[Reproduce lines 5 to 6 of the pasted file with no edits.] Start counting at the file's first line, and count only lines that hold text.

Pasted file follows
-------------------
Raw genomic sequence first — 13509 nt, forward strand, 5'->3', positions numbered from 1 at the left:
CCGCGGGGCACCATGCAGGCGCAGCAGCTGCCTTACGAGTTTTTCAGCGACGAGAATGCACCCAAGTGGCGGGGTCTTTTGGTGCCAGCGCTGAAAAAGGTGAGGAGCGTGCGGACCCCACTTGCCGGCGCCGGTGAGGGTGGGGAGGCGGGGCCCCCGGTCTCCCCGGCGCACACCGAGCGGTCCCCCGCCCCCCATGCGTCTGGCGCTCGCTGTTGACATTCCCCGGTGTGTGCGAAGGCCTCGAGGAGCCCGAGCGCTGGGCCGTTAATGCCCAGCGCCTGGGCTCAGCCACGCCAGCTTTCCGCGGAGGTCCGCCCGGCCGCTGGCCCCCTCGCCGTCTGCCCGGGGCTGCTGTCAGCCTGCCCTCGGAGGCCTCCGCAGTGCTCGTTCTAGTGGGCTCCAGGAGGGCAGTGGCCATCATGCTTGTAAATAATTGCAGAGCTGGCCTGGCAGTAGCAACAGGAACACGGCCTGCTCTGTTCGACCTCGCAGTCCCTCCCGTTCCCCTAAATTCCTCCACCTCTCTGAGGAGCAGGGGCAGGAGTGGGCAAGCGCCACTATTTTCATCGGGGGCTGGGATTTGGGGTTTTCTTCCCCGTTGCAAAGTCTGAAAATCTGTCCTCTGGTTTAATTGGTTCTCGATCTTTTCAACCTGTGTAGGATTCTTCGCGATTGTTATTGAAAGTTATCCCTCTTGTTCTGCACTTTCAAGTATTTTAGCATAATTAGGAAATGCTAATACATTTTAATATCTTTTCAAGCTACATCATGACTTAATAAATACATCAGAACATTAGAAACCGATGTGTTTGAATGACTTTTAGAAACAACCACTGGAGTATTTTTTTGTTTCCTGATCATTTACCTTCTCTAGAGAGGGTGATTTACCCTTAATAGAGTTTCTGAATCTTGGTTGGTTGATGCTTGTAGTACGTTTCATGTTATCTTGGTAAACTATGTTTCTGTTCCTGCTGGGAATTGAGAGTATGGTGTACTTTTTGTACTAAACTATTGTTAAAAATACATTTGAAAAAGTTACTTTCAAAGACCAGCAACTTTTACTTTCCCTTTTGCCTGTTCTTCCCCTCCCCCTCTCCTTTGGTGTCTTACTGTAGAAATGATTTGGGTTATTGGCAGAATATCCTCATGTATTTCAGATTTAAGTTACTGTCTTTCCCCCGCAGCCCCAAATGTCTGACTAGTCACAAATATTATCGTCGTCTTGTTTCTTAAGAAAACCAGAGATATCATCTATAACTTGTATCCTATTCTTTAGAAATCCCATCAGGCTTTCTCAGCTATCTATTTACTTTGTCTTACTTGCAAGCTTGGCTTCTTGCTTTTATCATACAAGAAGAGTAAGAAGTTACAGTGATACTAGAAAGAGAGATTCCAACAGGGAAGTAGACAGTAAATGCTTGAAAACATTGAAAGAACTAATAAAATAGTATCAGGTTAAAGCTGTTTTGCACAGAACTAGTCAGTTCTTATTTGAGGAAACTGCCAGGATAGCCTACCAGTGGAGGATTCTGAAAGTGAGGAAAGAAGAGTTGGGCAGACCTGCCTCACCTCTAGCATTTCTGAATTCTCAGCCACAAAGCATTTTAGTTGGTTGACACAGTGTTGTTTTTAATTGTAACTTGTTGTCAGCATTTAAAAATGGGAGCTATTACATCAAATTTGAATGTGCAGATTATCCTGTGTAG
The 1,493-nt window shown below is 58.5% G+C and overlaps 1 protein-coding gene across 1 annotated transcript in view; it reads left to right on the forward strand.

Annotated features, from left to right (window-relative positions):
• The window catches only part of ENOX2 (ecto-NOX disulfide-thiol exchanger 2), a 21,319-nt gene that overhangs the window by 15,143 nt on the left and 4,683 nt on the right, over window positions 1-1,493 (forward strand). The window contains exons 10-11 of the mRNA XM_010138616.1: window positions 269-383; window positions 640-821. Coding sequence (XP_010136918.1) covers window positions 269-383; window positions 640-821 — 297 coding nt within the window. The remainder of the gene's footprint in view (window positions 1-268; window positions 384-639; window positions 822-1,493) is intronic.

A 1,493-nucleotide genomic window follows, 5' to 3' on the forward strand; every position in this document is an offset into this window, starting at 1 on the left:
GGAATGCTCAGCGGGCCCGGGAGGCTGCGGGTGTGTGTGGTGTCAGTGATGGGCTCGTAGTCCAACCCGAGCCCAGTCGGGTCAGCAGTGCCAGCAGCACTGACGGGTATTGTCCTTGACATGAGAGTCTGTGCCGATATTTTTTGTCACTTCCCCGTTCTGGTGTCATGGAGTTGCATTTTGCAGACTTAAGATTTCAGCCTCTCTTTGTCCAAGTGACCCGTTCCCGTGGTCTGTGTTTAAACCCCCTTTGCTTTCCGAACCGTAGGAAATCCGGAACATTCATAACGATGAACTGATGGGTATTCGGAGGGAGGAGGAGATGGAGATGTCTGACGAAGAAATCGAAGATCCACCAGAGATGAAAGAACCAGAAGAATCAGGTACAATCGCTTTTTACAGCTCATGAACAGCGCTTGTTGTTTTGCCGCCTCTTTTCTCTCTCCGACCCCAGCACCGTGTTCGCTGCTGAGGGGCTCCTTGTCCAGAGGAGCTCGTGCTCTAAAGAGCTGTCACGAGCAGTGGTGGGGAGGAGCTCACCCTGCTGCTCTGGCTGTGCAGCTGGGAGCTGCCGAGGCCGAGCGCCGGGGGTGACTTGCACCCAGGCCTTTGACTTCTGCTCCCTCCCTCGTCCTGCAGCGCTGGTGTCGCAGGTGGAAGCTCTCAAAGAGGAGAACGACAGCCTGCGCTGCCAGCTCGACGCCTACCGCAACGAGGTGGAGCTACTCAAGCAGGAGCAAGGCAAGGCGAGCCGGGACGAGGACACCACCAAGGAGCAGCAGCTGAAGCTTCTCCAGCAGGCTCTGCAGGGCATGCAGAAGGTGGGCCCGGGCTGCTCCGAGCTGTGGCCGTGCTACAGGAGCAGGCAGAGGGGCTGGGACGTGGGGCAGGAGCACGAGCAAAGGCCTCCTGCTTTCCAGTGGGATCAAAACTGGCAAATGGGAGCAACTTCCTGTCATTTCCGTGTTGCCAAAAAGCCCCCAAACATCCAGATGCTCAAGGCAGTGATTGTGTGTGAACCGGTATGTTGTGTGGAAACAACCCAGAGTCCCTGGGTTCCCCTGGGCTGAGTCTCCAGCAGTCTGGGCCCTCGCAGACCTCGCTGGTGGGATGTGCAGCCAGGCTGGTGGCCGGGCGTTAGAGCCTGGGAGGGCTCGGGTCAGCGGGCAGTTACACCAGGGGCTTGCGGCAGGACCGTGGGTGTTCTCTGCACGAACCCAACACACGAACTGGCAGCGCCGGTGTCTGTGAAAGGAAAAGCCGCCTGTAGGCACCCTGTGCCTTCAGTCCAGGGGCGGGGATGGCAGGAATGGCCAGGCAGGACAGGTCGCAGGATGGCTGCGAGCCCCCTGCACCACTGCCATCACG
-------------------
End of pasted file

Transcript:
• The window catches only part of ENOX2 (ecto-NOX disulfide-thiol exchanger 2), a 21,319-nt gene that overhangs the window by 15,143 nt on the left and 4,683 nt on the right, over window positions 1-1,493 (forward strand). The window contains exons 10-11 of the mRNA XM_010138616.1: window positions 269-383; window positions 640-821. Coding sequence (XP_010136918.1) covers window positions 269-383; window positions 640-821 — 297 coding nt within the window. The remainder of the gene's footprint in view (window positions 1-268; window positions 384-639; window positions 822-1,493) is intronic.

A 1,493-nucleotide genomic window follows, 5' to 3' on the forward strand; every position in this document is an offset into this window, starting at 1 on the left: